You cheer when their nasty plan to get one man to come to the apartment where she and her group of male accomplices lie in wait is scuppered when the man doesn’t take their bait.
But, like the most determined cop in a public restroom, the male bigot-bait goes outside and picks the man up, and brings him to the apartment. He is obviously terrified. “Sit down, stop wriggling, I’ll piss on you,” is sneered at him by various members of the group.
They laugh at the man, and — filming his humiliation — Katya, smirking and warning him he’d be getting much worse if Steele (who blurs the man’s face) wasn’t there filming, asks him deeply personal questions about his sex life (is he active or passive, is he gay, has he told his parents?). The man is crying, answers in one-word terrified bursts. One of the bigots still wants to pour piss on him. After an hour, he is released. The vigilantes have made their film to destroy him.
In an interview with The Daily Beast, Steele told me he had gained the vigilantes’ trust by saying he was objective, that he simply wanted to observe what they did. Before making the film, he had discussed with colleagues “the moral complexities of filming to ensure I was on the right side of that ethical line. At no time did I say to the vigilante group, ‘Oh yeah, I hate gays too,'” says Steele. “For me this was about bearing witness, to properly record what is happening in Russia, and to bring that to as many people’s attention as possible.”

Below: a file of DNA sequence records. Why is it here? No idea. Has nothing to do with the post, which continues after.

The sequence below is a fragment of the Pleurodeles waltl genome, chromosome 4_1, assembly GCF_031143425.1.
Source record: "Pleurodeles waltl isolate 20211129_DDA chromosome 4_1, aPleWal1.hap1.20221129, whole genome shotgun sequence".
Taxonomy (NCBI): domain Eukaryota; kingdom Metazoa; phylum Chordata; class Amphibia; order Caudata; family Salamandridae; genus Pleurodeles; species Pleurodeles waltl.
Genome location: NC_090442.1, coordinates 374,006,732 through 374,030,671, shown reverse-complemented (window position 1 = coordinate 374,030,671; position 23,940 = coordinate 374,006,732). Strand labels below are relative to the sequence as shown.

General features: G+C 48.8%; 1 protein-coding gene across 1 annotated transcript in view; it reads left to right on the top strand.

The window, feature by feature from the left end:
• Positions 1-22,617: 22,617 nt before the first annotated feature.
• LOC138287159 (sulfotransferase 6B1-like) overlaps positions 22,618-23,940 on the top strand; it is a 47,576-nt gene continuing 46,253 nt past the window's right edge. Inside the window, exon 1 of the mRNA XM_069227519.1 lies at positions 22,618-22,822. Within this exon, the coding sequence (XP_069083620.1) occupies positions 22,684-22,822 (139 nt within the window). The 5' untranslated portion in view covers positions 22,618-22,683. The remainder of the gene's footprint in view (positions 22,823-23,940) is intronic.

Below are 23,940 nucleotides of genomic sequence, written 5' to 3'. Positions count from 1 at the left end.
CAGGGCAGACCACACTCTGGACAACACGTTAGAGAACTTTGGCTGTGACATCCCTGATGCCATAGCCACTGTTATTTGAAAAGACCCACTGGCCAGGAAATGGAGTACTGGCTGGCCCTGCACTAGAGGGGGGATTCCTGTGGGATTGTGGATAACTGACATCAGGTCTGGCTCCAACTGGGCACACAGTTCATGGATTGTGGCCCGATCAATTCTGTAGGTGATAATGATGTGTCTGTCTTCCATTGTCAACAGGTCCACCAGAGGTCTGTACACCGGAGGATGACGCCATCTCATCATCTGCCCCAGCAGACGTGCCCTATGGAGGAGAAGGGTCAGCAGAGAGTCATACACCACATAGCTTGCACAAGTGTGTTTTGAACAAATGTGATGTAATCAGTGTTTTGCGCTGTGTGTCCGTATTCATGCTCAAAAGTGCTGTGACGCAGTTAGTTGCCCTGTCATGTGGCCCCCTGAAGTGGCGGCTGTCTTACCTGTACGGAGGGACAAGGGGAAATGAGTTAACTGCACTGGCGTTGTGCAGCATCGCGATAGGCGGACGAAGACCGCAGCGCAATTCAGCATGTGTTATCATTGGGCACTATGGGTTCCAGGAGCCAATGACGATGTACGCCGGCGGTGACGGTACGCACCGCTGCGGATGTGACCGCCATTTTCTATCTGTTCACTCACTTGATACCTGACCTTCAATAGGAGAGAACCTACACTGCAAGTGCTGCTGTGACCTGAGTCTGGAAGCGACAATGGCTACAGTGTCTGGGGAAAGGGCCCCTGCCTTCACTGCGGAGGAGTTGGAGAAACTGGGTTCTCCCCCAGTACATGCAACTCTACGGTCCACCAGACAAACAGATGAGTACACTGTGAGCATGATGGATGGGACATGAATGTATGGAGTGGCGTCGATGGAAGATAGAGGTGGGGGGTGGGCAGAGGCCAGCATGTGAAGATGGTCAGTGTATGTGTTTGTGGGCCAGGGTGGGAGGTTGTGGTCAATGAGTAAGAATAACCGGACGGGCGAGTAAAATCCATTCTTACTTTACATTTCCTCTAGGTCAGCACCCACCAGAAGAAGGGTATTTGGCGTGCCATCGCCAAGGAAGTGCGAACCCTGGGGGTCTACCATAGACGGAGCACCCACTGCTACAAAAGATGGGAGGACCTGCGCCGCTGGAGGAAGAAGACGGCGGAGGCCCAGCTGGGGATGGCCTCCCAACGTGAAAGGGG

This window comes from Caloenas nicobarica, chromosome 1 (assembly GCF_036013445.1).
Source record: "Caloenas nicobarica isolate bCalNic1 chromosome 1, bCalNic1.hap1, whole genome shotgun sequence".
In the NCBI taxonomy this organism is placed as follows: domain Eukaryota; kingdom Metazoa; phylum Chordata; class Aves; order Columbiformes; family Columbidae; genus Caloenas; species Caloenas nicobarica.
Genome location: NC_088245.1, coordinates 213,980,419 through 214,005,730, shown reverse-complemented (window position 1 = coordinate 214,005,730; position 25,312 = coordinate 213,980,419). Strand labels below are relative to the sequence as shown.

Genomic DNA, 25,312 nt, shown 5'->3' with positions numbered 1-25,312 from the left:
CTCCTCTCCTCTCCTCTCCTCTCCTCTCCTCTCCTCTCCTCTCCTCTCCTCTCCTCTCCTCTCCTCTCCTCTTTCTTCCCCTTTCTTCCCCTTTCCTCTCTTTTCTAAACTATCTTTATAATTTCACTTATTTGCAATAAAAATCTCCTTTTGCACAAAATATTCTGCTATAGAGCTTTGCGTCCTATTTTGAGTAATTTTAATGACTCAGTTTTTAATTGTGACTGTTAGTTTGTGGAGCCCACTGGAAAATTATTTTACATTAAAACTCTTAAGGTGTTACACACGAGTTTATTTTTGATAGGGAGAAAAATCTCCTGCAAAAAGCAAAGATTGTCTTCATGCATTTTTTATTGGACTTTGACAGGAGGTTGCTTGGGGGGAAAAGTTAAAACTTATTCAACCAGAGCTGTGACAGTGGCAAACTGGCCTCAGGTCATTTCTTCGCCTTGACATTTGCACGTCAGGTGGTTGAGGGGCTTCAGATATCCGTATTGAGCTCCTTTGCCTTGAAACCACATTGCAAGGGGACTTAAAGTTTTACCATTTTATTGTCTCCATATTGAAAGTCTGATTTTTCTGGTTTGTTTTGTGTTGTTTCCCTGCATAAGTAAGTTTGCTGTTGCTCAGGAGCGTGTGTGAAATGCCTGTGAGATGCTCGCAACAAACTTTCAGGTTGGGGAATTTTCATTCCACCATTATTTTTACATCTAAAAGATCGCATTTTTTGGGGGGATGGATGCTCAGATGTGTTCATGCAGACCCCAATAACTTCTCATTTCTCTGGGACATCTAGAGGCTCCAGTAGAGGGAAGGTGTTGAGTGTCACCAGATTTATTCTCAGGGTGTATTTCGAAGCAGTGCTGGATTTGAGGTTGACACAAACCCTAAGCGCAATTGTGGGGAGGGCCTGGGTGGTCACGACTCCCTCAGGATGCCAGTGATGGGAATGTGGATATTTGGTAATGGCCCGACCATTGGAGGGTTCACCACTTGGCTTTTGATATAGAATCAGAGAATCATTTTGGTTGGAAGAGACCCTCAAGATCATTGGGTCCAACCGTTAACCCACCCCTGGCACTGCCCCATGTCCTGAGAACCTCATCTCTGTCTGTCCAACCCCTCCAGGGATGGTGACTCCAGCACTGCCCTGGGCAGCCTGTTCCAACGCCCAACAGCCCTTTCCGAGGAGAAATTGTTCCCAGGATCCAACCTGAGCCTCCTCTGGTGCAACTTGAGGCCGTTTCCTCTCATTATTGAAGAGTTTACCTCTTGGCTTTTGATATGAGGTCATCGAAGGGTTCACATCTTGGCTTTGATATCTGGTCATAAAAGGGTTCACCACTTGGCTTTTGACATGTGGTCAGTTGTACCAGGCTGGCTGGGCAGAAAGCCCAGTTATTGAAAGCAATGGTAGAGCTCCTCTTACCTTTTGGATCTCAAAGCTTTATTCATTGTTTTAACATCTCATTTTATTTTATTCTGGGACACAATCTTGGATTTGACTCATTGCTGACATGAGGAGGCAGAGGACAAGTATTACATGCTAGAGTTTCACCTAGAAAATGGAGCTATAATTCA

Steele says he didn’t believe it was for him to challenge the vigilantes, but film their actions, and let the viewers decide what to make of it. He did not feel complicit with them.
Even if he had wanted to intervene, he couldn’t have as he is “no Arnold Schwarzenegger,” as he says. But it is also his strongly felt view that we must watch, should watch, such things — no matter how violent and disturbing — because the images convey a reality that must be confronted and acknowledged.
The group try to push Steele out of the room as they target the man, but Steele pushes back to continue filming. He believes, probably rightly, that his presence meant the beating and taunting that man received was less extreme because of his presence.
Afterwards, Steele followed the man and offered to help him go home or do whatever he needed to do. The man declined Steele’s offer of assistance, and also did not want to report what had happened to the police.
When Steele returned to the apartment the vigilantes were angry with him (“Their blood was up, the mood was not good”), asking why he had gone after the man: Steele insisted he was just doing his job, and giving the man the same right to speak and be represented as he was according to the vigilantes.
“The most surprising and terrifying thing was to be in that room at the moment they surrounded the man,” Steele tells me. “I couldn’t believe it was happening, right there, right in the moment.” Filming it through his own camera’s viewfinder kept him steady: it was a necessary mediating tool. “The scene is the most important scene in the film: it makes clear, graphically, the violence LGBT people face in Russia on a much larger scale.”